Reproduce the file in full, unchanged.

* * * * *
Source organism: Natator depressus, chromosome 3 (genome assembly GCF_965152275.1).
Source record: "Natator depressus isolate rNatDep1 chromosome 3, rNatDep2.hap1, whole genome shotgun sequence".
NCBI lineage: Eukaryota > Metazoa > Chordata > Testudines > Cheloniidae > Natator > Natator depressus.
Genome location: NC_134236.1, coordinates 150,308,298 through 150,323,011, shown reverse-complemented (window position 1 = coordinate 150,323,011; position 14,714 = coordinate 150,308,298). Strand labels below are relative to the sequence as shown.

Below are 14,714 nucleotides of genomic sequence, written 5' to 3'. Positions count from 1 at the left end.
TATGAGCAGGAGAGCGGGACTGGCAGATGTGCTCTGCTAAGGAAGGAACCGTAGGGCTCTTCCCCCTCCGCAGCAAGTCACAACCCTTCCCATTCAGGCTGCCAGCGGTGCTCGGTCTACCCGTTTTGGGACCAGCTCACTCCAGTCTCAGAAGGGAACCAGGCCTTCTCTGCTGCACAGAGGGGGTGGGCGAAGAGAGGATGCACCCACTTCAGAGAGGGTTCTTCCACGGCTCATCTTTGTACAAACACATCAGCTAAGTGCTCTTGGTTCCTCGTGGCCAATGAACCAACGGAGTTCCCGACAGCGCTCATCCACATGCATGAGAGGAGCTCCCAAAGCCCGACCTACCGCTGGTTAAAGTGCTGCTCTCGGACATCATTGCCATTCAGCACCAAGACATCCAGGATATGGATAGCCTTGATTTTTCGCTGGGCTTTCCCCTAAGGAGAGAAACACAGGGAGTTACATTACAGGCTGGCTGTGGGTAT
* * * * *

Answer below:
Source organism: Natator depressus, chromosome 3 (genome assembly GCF_965152275.1).
Source record: "Natator depressus isolate rNatDep1 chromosome 3, rNatDep2.hap1, whole genome shotgun sequence".
NCBI lineage: Eukaryota > Metazoa > Chordata > Testudines > Cheloniidae > Natator > Natator depressus.
Genome location: NC_134236.1, coordinates 150,308,298 through 150,323,011, shown reverse-complemented (window position 1 = coordinate 150,323,011; position 14,714 = coordinate 150,308,298). Strand labels below are relative to the sequence as shown.

Below are 14,714 nucleotides of genomic sequence, written 5' to 3'. Positions count from 1 at the left end.
TATGAGCAGGAGAGCGGGACTGGCAGATGTGCTCTGCTAAGGAAGGAACCGTAGGGCTCTTCCCCCTCCGCAGCAAGTCACAACCCTTCCCATTCAGGCTGCCAGCGGTGCTCGGTCTACCCGTTTTGGGACCAGCTCACTCCAGTCTCAGAAGGGAACCAGGCCTTCTCTGCTGCACAGAGGGGGTGGGCGAAGAGAGGATGCACCCACTTCAGAGAGGGTTCTTCCACGGCTCATCTTTGTACAAACACATCAGCTAAGTGCTCTTGGTTCCTCGTGGCCAATGAACCAACGGAGTTCCCGACAGCGCTCATCCACATGCATGAGAGGAGCTCCCAAAGCCCGACCTACCGCTGGTTAAAGTGCTGCTCTCGGACATCATTGCCATTCAGCACCAAGACATCCAGGATATGGATAGCCTTGATTTTTCGCTGGGCTTTCCCCTAAGGAGAGAAACACAGGGAGTTACATTACAGGCTGGCTGTGGGTAT